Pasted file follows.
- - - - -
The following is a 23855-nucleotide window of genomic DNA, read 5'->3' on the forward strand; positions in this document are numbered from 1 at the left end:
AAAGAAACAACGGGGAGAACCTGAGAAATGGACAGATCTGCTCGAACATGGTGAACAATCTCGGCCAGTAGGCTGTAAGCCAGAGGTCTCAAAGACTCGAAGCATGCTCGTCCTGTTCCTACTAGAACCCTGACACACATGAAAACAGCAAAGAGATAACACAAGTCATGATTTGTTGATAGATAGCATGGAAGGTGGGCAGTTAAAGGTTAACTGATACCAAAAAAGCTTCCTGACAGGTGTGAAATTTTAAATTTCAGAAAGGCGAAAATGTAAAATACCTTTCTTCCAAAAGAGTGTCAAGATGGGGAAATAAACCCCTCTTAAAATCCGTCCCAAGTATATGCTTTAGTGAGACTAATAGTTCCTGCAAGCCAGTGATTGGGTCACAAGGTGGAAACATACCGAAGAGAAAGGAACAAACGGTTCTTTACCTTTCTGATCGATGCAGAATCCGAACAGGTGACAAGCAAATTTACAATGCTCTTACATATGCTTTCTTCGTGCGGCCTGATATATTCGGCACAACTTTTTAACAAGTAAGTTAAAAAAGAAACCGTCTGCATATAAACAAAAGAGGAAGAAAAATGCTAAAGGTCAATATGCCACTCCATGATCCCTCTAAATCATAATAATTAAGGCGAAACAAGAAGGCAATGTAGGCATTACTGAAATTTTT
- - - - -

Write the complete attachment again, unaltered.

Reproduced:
The following is a 23855-nucleotide window of genomic DNA, read 5'->3' on the forward strand; positions in this document are numbered from 1 at the left end:
AAAGAAACAACGGGGAGAACCTGAGAAATGGACAGATCTGCTCGAACATGGTGAACAATCTCGGCCAGTAGGCTGTAAGCCAGAGGTCTCAAAGACTCGAAGCATGCTCGTCCTGTTCCTACTAGAACCCTGACACACATGAAAACAGCAAAGAGATAACACAAGTCATGATTTGTTGATAGATAGCATGGAAGGTGGGCAGTTAAAGGTTAACTGATACCAAAAAAGCTTCCTGACAGGTGTGAAATTTTAAATTTCAGAAAGGCGAAAATGTAAAATACCTTTCTTCCAAAAGAGTGTCAAGATGGGGAAATAAACCCCTCTTAAAATCCGTCCCAAGTATATGCTTTAGTGAGACTAATAGTTCCTGCAAGCCAGTGATTGGGTCACAAGGTGGAAACATACCGAAGAGAAAGGAACAAACGGTTCTTTACCTTTCTGATCGATGCAGAATCCGAACAGGTGACAAGCAAATTTACAATGCTCTTACATATGCTTTCTTCGTGCGGCCTGATATATTCGGCACAACTTTTTAACAAGTAAGTTAAAAAAGAAACCGTCTGCATATAAACAAAAGAGGAAGAAAAATGCTAAAGGTCAATATGCCACTCCATGATCCCTCTAAATCATAATAATTAAGGCGAAACAAGAAGGCAATGTAGGCATTACTGAAATTTTT